I’d never been to Ireland before. Or at least I couldn’t remember ever being to Ireland. But as soon as Macey’s father’s jet began its descent over the tiny airport on the country’s western coast, I was certain I was seeing it for the first time. Nothing that beautiful and green could ever be forgotten.
There wasn’t even the faintest hint of déjà vu until the jet landed and the door slid open and I heard a deep voice say, “Hello, young lady.”
Agent Townsend looked up at us, his eyes hidden behind dark glasses. He seemed especially spylike as he watched my aunt climb out of the plane and come to stand on the tarmac beside him.
“Abigail,” he said flatly.
“Townsend,” Abby said in reply.
When Mom joined Abby, Townsend gave a solemn nod. “I’m very sorry about your husband, Rachel. He was a great man.”
“Thank you,” Mom said, and no one dwelled on the rest of it.
“How’s Solomon? Mad he’s not here, I suppose,” Townsend said, walking around the end of the plane.
“Exactly,” Abby said.
Dark clouds were brewing in the east, and there was a charge in the air. I could feel the little hairs on the back of my neck standing on end when Townsend turned to me and said, “Well, Ms. Morgan, let’s have a look, shall we?”
“Here.” I handed him the pictures of the stained glass window.
“And you think this is…” Townsend started.
“It’s a map,” Liz told him.
“See—crest marks the spot,” Bex said, as if there couldn’t possibly be any doubt.
“You do know about the list Gillian Gallagher was making of the Circle’s original members, don’t you?” Macey asked.
Townsend laughed a little, as if no one so young and female had ever dared to question him before. She smirked right back, as if he’d better get used to it.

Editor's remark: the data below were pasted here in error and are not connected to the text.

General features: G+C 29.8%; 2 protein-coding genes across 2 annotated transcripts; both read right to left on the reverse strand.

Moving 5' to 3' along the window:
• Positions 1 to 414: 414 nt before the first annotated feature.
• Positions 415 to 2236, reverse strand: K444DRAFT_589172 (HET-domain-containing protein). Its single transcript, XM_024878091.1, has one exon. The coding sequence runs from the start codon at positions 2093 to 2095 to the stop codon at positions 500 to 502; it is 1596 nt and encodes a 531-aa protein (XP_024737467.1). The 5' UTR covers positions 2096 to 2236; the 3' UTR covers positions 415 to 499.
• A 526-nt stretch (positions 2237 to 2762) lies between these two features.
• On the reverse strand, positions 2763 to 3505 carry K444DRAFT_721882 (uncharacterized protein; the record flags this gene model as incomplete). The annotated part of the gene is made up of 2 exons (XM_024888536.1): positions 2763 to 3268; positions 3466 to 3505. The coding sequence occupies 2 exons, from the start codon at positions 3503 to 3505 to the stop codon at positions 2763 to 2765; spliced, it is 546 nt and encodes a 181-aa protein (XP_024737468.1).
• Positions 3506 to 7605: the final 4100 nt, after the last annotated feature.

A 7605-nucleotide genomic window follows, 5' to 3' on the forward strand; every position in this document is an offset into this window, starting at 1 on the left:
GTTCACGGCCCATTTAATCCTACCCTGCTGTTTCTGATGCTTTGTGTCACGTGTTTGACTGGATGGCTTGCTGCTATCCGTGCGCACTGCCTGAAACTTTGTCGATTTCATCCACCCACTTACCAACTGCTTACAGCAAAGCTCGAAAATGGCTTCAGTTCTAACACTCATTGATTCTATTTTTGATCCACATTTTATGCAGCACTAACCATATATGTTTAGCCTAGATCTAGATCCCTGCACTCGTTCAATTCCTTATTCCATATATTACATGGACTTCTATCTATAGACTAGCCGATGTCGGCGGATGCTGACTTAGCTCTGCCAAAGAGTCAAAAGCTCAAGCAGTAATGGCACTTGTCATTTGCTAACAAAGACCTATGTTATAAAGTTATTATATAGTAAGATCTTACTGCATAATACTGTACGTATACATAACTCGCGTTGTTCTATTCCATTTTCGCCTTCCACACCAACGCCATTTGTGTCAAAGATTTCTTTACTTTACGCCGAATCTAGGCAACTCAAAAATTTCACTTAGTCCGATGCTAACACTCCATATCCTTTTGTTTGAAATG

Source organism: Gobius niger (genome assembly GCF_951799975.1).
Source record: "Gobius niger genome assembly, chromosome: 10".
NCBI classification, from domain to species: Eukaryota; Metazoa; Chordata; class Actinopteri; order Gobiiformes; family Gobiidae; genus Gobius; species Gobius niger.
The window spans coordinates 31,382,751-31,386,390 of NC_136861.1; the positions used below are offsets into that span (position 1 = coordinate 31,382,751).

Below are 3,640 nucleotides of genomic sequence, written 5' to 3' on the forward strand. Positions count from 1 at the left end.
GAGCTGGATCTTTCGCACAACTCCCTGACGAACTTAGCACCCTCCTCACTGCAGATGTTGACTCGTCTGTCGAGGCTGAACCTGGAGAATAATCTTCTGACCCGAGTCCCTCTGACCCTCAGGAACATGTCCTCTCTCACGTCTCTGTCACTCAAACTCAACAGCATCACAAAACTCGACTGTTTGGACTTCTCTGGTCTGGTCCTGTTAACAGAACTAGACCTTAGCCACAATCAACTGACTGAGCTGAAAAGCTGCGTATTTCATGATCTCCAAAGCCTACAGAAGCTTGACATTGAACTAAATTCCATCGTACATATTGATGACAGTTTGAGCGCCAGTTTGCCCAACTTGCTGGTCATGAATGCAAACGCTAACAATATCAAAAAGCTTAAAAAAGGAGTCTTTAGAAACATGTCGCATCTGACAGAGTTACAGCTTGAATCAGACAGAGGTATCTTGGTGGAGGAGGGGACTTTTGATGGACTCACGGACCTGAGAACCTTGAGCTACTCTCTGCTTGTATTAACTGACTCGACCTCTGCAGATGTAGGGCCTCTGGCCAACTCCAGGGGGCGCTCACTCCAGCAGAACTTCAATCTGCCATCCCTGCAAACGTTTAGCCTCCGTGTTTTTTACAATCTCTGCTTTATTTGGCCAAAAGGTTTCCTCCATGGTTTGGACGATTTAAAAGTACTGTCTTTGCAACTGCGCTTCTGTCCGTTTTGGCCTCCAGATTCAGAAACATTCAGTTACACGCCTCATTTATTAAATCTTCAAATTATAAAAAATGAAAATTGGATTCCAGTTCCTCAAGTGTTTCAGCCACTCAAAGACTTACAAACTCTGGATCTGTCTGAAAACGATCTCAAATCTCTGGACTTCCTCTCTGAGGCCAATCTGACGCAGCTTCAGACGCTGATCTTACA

“I know about the stories,” Townsend said. “And they are just stories, you know? There’s never been any proof that Gillian Gallagher started—much less finished—that little quest.”
“She did it,” Macey said.
“That’s very well, Ms. McHenry, but—”
“We think the bank box wasn’t empty last summer,” Zach said; and that, at last, had Townsend’s full attention.
“We think it had this.” I reached for the thin chain around my neck and pulled the necklace over my head, held it out for my former teacher to see.
No one said anything while Townsend looked between the crest on the necklace and the one in the picture.
It seemed to take him forever to shake his head and say, “That doesn’t mean anything.” He took a deep breath and turned to the water, gestured to a fishing boat docked not far away. “But I guess there’s only one way to find out.”
There is a whole section of our library dedicated to Gillian Gallagher—her family, her life. Her legacy, and her school. I’d read all the books during my seventh grade year, so I knew that Gilly’s family had come from Ireland’s western coast. I knew that her grandfather was a lord and her father had been a second son. But even though I’d been perfectly capable of finding her ancestral home on a map for years, nothing had prepared me for the boat ride Townsend took us on that afternoon.
The waves of the Atlantic crashed against the rocky shore. My stomach lurched and churned as I stood looking up at the sheer face of the cliff that rose before us, a limestone wall three hundred feet high over the ocean. Water lapped against it, and the boat rocked, enveloped in the mist.
“What’s wrong, kiddo?” my mom asked.
“What if it’s not up there?” I yelled over the sound of the boat and the roar of the ocean. Mist sprayed into my face. “What if we’re wrong?”
Mom smiled. “Then we’ll know,” she shouted back, and pushed my wet hair out of my eyes. “One way or the other, we’ll know.”